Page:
Take a second journey with us to an ancient age, just one step up from carving game rules on clay tablets. The year 1973 was at the very dawn of the independent wargame publishing companies. Typesetting was done with a manual typewriter, print-on-demand meant the photocopier at the library, counters were printed on paper (and drawn by hand), page layout was done with scissors and cellophane tape, and two guys in a garage could turn out a wargame magazine that won two Origins Awards. The point was creativity, new ideas, and imagination. Production values would have to come later.
This is a PDF scan of a copy of the magazine from Steve Cole's personal archives. It includes cover art he drew by hand, ACAV (a PanzerBlitz variant for Vietnam, basically a complete major game), Fliegenkampf (close air support rules for PanzerBlitz created by Al Hall, an Air Force pilot who flew F-4s over Vietnam), variants for several games (US troops in Stalingrad and Barbarossa, Japanese and Germans in Korean War, replacements in Anzio, Laos in Year of the Rat, Americans in France 1940, Diplomacy, night raids in Luftwaffe, naval bombardment in Guadalcanal), an article on land warfare, Principles of Wargaming (article), a Dogger Bank scenario for Jutland (with a hand-drawn counter for the Blucher), an article on naval miniatures, an article on armor miniatures, a review of Up Against the Wall, an article on private armies, a filksong to the tune of "Hawaii-5-0" (the very first filksong SVC ever published), a review of S&T back issues, a tiny game (Crazy Horse) about hunting buffalo from horseback with a bow and arrow, and a one-page game called Eban Emael about the famous airborne attack in WWII.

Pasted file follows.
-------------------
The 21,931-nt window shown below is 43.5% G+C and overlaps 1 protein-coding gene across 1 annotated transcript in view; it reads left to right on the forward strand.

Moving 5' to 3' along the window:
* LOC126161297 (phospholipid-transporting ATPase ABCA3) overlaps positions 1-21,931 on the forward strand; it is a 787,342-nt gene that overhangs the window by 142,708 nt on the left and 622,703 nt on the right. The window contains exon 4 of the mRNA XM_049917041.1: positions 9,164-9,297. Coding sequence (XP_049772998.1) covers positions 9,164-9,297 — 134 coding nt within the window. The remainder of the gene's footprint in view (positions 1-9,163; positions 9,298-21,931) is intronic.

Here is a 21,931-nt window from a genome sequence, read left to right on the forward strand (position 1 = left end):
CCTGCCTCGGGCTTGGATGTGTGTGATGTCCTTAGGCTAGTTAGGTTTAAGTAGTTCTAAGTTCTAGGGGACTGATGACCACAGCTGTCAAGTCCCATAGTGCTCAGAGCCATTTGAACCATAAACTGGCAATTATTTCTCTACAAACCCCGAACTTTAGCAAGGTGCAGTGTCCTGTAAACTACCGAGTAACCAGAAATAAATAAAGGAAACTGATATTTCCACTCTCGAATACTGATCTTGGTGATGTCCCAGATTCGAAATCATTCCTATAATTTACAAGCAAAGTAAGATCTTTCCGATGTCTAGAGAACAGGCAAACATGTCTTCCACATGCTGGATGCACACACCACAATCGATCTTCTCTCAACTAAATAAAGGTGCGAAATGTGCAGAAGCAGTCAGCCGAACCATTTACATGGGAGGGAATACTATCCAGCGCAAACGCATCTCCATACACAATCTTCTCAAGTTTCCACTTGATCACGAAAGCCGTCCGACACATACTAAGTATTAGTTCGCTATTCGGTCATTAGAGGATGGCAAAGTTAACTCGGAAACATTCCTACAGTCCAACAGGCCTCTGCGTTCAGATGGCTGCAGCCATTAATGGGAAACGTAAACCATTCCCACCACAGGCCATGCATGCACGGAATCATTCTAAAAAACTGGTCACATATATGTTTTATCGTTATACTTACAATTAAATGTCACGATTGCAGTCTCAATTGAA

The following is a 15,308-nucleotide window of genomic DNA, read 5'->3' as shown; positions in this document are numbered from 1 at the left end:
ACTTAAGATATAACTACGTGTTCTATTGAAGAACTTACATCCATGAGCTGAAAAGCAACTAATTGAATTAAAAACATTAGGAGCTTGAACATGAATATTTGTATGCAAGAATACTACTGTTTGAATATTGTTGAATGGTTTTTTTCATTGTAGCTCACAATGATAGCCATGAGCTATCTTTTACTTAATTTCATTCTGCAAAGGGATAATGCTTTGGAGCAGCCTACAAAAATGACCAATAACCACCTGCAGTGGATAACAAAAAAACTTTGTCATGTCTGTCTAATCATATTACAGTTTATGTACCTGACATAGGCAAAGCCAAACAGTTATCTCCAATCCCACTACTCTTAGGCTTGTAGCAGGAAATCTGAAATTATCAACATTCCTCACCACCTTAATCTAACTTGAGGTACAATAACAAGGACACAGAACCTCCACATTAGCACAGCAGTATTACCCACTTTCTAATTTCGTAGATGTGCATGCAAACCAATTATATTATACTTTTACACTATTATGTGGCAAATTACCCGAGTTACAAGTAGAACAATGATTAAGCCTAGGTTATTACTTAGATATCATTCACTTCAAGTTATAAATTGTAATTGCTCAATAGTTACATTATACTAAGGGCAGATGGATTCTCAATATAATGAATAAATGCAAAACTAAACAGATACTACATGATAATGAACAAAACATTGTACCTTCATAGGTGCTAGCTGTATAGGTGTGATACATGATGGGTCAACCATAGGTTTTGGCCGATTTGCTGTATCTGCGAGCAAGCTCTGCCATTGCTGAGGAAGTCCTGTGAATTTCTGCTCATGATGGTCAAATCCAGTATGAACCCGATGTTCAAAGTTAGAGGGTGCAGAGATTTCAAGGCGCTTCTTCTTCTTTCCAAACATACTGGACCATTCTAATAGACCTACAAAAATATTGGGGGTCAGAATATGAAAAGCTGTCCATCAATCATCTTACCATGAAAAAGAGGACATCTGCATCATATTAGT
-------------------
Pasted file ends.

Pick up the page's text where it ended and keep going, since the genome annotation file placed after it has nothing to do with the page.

JagdPanther Magazine was the brainchild of Stephen V. Cole, who later went on to design Star Fleet Battles. He created a magazine that, over the next three years, produced two dozen games, 15 issues, hundreds of variants, and dozens of game reviews. While the magazine steadily improved in later years, this second issue was, clearly, a work that had made no real progress from issue #1.
This classic magazine has been out of print for decades and has been sold on eBay for over $100 a copy. Now, you can have a copy (and soon, the complete set) at a very reasonable price.
Because Steve Cole (against the advice of everyone) did this magazine on 14-inch paper, this scan breaks each of the 19 original pages into two modern 11-inch pages, plus the maps and countersheets. (This is a scan of the second printing, which had eliminated some obsolete advertisements.)